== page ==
As time gets closer (July 31st) to the twelve regions in Georgia voting on the T-SPLOST sales tax proposal, the campaigns are heating up in the media and the public square. Most people who share my political views on other issues disagree with me on the need for the T-SPLOST. I believe that the people have a right to vote themselves this tax if they believe it is needed. What do I mean by that you might ask. First of all, although this is a state/regional issue, it is refreshing for a government to seek to use tax dollars in a fashion alluded to in the US Constitution:
“Section. 8. The Congress shall have Power To lay and collect Taxes, Duties, Imposts and Excises, to pay the Debts and provide for the common Defence and general Welfare of the United States; but all Duties, Imposts and Excises shall be uniform throughout the United States;
….To establish Post Offices and post Roads; ”
A “Post” Road is what we have. How you pay for the post road varies. Most roads (specifically for this article, I am talking about freeways, Federal and state routes) are paid for out of a matching formula where some money comes from local sources and some from the federal budget. These sources are also tied to the gasoline taxes – both state and federal. This may be a simplistic explanation but it makes the point. One can see where as less gasoline is purchased the taxes collected dropped. It is also fair to note that if the gas tax is not indexed to inflation, the effect of the gas tax is also reduced. (BTW, Georgia’s share of the tax is changed along with the wholesale price per gallon on a quarterly basis I believe, unless the Governor overrides it.)
If one of these payment methods does not meed the need, and I can tell you with ease that it doesn’t, there has to be one of three things occur: (1) Needs are not met. (2) A percentage of trips need to be converted from automobile to transit, walking or cycle. (This is an article for another day maybe.) (3) Another funding source is needed to meet the need. Simple enough, right?
What’s wrong with (1)? Here are a few obvious ones – congestion/delay, potholes, decaying bridges (remember I-35 in Minneapolis); also indirectly related to this – emergency response of police/fire/EMS to incidents. Maybe a less obvious but critical is economic development. It is often not easy to pinpoint this issue from corporate double-speak in press releases, but it is understood in Atlanta, and other places with inferior transportation supply, that companies are sometimes choosing other cities to locate jobs because of the need for better freight transportation options and/or lower average commute times for their employees. Is it fair to suggest that the economic activity stimulated by new industry or corporate offices can help justify the spending on transportation?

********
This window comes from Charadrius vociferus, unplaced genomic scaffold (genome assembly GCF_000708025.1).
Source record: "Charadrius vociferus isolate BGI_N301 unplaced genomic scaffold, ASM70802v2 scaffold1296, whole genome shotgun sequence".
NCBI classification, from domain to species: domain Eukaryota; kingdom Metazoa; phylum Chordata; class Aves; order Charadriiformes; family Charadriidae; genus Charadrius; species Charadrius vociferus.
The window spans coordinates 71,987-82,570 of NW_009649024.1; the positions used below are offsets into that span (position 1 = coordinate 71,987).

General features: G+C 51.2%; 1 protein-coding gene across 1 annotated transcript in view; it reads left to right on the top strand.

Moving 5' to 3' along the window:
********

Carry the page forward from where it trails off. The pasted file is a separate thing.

As for option (3), Atlanta has had a toll on GA 400 for a number of years now and in fact the construction on GA 400 has been paid for. The controversy of continuing the 50 cent toll is another story in itself. Atlanta is already experimenting with congestion pricing on I-85 in Gwinnett County (the NE suburbs) and is now looking to do the same on GA 400, then I-75 and I-575 in Cobb County. Public opposition to the so-called ‘HOT’ (high-occupancy toll) lanes has been strong, but over time will probably become minimal as drivers adjust. HOT lanes however offer a local solution to a single roadway and is not considered a coordinated regional solution and/or plan.
To provide a more coordinated and regional plan, Georgia is looking on a regional basis to raise a one-cent sales tax for transportation (although the Atlanta region is the only one that you hear about and arguably the one that really matters, and the one for which the plan was intended.) This plan has been discussed in depth in the Atlanta Journal-Constitution and referenced in this blog. There has been much controversy and opposition, but one thing I have not heard much if at all is how are other cities, or actually states, managing the same problem.
In my title lies the answer, Texas and Florida. Our one little toll booth pales in comparison to what can be found in Texas and Florida. Have you driven in Dallas-Ft Worth, San Antonio or Houston? How about Orlando, Tampa or Miami-St. Pete? If you have you surely had your ash tray stuffed with quarters. If you think the opposition to HOT lanes is strong, wait until Georgia begins toll roads. There is resistance to converting roads to toll (look at what happened when only one lane in each direction was converted to a HOT lane). In the long term the need is going to exceed the opposition and I predict we will see some toll roads in this state. John Oxendine (while running for Governor of Georgia) was pushing for a tunnel under Atlanta to connect GA 400 to I-675 and he was practically laughed off the stage, but some day it might not be so funny when it, or something as bold, happens.
The way I look at it, we can either tax ourselves now, and make some target solutions, that might delay toll roads for decades or for forever maybe…or we can do nothing and things will so bad the only thing we can do is turn to tolling entire roads. If we do nothing, things are going to continue to get worse, people and companies might leave and our economy will stagnate or even decline. Georgia, it’s your choice.